Using this purpose as our guide, we can identify that the key thing that we want to measure is brand perception. Next we need to think about how we can operationalize the key measure. Brand perception is actually a pretty complex construct. Many different factors (let’s call these “variables”) can contribute to consumers’ overall perception of a brand, and these variables can be measured in different ways. For example: brand familiarity, personal experience with the brand, others’ experience with the brand, and the brand’s public values are some variables that might impact overall brand perception. Additionally, there are different ways that each of those variables can be measured.

Because there will be different ways to think about and operationalize your key measure of interest, your team must decide what variables, questions and measurement methods are most interesting or important to your project. In practice, variables will inform the methodology, and the research methodologies available to you will inform how variables are measured.

In the sections that follow, we’re going to explore how to use online surveys to collect high-quality data, in the context of our brand perception study. For this example, we’ll choose 4-5 key variables that will provide an overall picture of how the brand is perceived by GenZ consumers, and use different survey question types to measure these variables.

Survey Design

When designing a survey the two biggest methodological decisions are the types of questions used and how questions are asked (note that the former may be constrained to the question types that your chosen survey platform offers).

The chart below provides some examples of how a brand perception survey could be designed within the Phonic survey platform, using a variety of question types and methods.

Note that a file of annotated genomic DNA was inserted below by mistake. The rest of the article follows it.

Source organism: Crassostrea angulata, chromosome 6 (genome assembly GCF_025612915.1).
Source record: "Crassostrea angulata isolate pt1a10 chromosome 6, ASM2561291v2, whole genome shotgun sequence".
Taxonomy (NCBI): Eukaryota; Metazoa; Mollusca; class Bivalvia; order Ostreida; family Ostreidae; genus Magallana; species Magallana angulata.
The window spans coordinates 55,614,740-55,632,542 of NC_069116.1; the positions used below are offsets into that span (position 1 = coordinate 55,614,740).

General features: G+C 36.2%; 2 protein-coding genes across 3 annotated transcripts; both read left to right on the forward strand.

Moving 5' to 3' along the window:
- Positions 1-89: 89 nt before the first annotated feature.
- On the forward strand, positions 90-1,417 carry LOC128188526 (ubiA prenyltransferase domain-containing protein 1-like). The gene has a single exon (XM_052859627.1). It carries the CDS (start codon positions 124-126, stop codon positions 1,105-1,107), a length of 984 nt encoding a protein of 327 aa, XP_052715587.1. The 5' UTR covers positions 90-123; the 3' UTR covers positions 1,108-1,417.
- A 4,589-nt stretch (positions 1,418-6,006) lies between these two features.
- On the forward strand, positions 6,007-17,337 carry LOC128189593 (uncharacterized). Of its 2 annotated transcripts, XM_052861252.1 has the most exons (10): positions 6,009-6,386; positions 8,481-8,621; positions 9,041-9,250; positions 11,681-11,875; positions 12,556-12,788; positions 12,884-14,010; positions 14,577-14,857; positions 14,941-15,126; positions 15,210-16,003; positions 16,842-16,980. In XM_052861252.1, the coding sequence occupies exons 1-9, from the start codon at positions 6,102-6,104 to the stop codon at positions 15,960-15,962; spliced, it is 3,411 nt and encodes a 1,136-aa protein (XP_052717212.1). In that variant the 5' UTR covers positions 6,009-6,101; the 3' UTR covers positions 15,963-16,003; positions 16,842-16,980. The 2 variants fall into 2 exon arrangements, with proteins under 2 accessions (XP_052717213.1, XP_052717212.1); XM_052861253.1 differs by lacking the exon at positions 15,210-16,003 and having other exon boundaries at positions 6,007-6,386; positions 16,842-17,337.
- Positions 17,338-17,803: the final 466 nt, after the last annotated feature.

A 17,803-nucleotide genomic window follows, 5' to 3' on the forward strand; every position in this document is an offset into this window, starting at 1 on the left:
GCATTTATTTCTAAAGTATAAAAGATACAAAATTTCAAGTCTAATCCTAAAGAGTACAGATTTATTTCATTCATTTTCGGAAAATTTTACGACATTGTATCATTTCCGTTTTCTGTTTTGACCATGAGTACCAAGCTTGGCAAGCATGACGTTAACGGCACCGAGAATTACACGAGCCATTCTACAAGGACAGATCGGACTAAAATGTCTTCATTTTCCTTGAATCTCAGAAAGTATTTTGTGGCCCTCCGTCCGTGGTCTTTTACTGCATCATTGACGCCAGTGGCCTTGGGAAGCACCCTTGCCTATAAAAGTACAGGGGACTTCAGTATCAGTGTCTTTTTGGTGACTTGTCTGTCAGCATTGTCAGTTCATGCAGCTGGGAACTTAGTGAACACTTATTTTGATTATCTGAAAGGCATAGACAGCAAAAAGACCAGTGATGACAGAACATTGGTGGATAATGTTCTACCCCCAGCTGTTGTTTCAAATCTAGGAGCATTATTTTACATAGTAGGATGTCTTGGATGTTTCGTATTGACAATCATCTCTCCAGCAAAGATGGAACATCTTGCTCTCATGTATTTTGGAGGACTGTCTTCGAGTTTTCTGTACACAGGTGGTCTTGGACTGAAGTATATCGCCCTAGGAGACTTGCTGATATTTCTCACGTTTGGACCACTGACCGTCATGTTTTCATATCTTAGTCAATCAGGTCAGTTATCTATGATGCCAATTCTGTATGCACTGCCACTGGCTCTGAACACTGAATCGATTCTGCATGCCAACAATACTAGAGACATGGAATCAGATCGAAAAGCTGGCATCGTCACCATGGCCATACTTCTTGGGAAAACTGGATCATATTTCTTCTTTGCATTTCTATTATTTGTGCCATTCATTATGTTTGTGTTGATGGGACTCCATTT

A note on open-ended audio responses. Audio responses within surveys are a fantastic way to collect qualitative data at a low cost. Phonic’s built-in multimodal sentiment analysis uses both what is said and how it is said to tag a response as positive, negative, neutral or mixed!

At this point in the process, you should start to have a general idea about how the data will be aggregated and analyzed (see last column in the chart above). If you anticipate that the data from a particular question will be difficult to interpret, then now is the time to make adjustments (e.g., change the question type, scrap the question, or alter the response options). Don’t bite off more than your team can chew - make sure that your methodology lends to a data analysis plan that matches the skillset of those on your team.


Now that most of the decisions have been made or discussed in the planning phase, it’s time to execute. Executing your project starts with bringing your survey design to life, finding the right respondents to take your survey, and finally, monitoring data as it rolls in!

Survey Programming

Survey programming brings those planned questions (that are most likely sitting in a Google doc), to life! How easy or difficult survey programming will be depends on your survey platform of choice (some are definitely more user-friendly than others), familiarity with the survey platform, and the complexity of your survey design. But, working out the design in the planning phase will decrease the amount of time needed in the survey builder.

Below is an example of the survey design outlined in the chart above, programmed in Phonic.

Surveys should be tested throughout programming. Before launching a survey to your audience, preview the survey and submit test data to ensure that everything is working as expected.

Recruiting Respondents